Martin NEEDS a shed! Steve doesn’t have tiny feet tapping along beside him (no-one could EVER call Bezial and Earl tiny ๐Ÿ˜‰ ) but even he needs to take himself off out to his shed and breath on his own sometimes…Here in Tassie there is a swell of “Mens sheds” being built, they have realised that men need a bit of space like we do (SHOCK HORROR! ๐Ÿ˜‰ ) and a place to connect with power tools, wood and Tim-the-toolman grunts and posturing.
    Its always an amazing relief when you can find the stages and words to piece together something that is affecting you profoundly. Peak oil needs more than one head wrapped around it and this podcast certainly makes it clearer and more importantly, offers “action” rather than passive fear. Have a great sunday ๐Ÿ™‚

    • The shed is in progress. ๐Ÿ™‚ We both need our spaces to do our hobbies and I’ll be getting my sewing cupboard as soon as finances permit. Martins shed is important for several reasons. The shed will have 3 parts to it, wood shed, storage for the extra and temporarily outgrown (car seats etc) and for the wall of boxes we still have, and for lack of a better term, the man cave for Martin’s tools and hobbies. In the mean time, hanging the washing is working for us both. ๐Ÿ˜‰
      Yes, Richard does offer hope, solutions and some really viable options for a brighter future.

  5. narf77 says:

    Completely off topic but I just found this and thought you might love it like I did ๐Ÿ™‚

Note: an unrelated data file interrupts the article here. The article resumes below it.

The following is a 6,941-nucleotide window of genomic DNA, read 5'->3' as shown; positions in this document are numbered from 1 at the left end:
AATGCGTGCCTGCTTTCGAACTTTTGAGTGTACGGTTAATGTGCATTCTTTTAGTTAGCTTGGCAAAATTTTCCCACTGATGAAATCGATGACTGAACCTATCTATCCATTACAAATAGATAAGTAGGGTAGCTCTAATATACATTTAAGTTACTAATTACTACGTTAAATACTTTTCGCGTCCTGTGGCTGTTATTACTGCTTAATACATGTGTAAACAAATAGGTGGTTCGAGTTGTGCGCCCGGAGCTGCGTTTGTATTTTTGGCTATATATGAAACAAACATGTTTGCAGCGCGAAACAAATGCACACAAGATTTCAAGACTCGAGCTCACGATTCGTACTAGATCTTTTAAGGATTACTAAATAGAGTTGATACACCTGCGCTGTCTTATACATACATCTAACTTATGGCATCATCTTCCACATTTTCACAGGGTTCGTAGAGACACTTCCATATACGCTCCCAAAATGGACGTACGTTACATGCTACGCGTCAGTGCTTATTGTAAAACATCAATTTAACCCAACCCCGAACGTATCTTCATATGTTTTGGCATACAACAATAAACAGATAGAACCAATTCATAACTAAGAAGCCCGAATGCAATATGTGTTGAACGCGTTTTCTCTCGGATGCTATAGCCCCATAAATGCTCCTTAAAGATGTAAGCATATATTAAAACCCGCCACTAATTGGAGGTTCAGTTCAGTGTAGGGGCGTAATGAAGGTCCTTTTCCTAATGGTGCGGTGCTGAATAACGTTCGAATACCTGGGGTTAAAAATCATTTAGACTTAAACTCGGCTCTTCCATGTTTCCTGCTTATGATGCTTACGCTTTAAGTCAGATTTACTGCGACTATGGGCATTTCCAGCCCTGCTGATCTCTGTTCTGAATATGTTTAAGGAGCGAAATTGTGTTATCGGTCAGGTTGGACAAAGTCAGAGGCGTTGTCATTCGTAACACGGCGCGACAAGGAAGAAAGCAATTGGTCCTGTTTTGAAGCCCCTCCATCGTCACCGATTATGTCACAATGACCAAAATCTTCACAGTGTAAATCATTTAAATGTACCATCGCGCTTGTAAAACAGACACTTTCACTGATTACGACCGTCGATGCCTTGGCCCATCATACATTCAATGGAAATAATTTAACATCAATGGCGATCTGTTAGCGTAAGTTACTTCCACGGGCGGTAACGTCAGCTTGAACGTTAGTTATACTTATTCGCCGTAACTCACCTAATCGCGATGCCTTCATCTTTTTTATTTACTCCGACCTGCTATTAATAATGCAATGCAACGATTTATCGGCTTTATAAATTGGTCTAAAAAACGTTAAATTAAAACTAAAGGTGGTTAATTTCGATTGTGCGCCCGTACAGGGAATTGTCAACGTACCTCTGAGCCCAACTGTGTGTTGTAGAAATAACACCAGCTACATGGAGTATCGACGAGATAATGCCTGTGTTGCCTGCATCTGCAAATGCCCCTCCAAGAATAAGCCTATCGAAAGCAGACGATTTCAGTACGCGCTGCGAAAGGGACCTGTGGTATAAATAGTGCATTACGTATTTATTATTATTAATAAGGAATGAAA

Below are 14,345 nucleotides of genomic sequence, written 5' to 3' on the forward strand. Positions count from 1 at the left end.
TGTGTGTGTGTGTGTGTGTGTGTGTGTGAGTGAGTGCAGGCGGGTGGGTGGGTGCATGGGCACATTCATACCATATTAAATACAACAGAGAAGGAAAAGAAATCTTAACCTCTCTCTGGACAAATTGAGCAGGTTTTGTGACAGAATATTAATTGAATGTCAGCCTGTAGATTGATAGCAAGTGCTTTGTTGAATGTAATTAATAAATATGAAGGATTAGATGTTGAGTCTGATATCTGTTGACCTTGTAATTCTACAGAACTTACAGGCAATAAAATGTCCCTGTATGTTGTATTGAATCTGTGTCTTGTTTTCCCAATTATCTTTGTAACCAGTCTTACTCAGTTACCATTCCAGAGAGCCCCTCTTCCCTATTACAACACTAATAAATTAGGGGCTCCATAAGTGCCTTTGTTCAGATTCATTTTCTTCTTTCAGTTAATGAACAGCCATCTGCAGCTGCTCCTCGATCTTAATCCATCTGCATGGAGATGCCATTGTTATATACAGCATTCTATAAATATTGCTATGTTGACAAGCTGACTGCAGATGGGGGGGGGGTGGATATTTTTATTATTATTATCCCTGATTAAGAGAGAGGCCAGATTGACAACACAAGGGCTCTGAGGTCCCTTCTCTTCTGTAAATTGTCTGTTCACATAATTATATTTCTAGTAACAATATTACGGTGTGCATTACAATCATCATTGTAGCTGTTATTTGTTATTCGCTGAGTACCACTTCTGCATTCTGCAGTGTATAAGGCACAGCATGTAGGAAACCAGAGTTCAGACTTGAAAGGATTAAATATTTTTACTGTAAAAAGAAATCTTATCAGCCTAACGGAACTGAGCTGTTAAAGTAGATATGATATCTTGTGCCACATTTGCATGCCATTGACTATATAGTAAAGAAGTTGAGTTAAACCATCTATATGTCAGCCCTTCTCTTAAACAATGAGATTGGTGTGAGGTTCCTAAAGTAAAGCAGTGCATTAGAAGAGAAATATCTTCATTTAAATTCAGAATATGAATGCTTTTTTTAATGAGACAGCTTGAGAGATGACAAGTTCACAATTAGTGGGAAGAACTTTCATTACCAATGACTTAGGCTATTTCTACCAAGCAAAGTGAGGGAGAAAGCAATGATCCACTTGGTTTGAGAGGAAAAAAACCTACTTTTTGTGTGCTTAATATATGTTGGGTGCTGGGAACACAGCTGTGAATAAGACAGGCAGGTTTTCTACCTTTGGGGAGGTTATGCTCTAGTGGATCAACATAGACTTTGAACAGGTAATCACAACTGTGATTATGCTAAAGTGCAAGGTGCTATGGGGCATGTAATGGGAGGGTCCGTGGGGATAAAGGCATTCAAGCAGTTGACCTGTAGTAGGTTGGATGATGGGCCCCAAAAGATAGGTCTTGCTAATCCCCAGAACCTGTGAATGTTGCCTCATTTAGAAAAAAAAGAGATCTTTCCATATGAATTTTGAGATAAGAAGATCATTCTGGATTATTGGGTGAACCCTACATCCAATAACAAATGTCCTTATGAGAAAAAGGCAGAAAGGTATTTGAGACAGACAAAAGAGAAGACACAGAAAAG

http://www.crochetnmore.com/loafpantote.htm

    • Pity I can’t yet crochet. ๐Ÿ˜‰ Really MUST learn.

      • Linne says:

        Crochet is super easy: think “one stick and a piece of string”. Wish I lived down there; I’d pop in and teach you in a couple of 15 min lessons. I used to do that on the floor in the Lewiscraft store when I was a manager. There are some good lessons online, too. When you have time . . .

        • I can crochet a chain but linking it into a circle just doesn’t work. My grandmother was a marvelous crocheter and she made tartan rugs, floral rugs, rugs made of multi-coloured squares or hexagons, clothing, and even some lace on the side of the handkerchief I used at my wedding. I believe she may have even crocheted some of my aunts wedding dress. She taught me back when I was about 10 but when I asked in my early 20’s I was told “I’ve already showed you how to” and that was that. I’d love to be able to make flowers and such but time, it’s always time. I have so many projects already planned or on the go… ๐Ÿ™‚

          • Linne says:

            ok, you can make a chain . . . to make a circle, leave the last loop on the hook and put the hook through the first loop you made, then draw the yarn through both to form a new loop. If that doesn’t make sense, let me know and I’ll give you a couple of links to sites with good photos. ~ Linne

            • Thanks for that. I figured that’s how it was done but when I tried it with black wool… I didn’t have the patience to try again. lol
              When I get the time and inclination I will definitely remember this and hit you up for those links. ๐Ÿ™‚

    • Linne says:

      Thanks for the link, Narf. I checked it out and have added that to my ‘to-do’ list. ~ Linne

      • narf77 says:

        Hi there…I just headed over and checked out your site, great site! You follow 23 thorns? Anyone who follows that wonderful adventure is alright by me! :).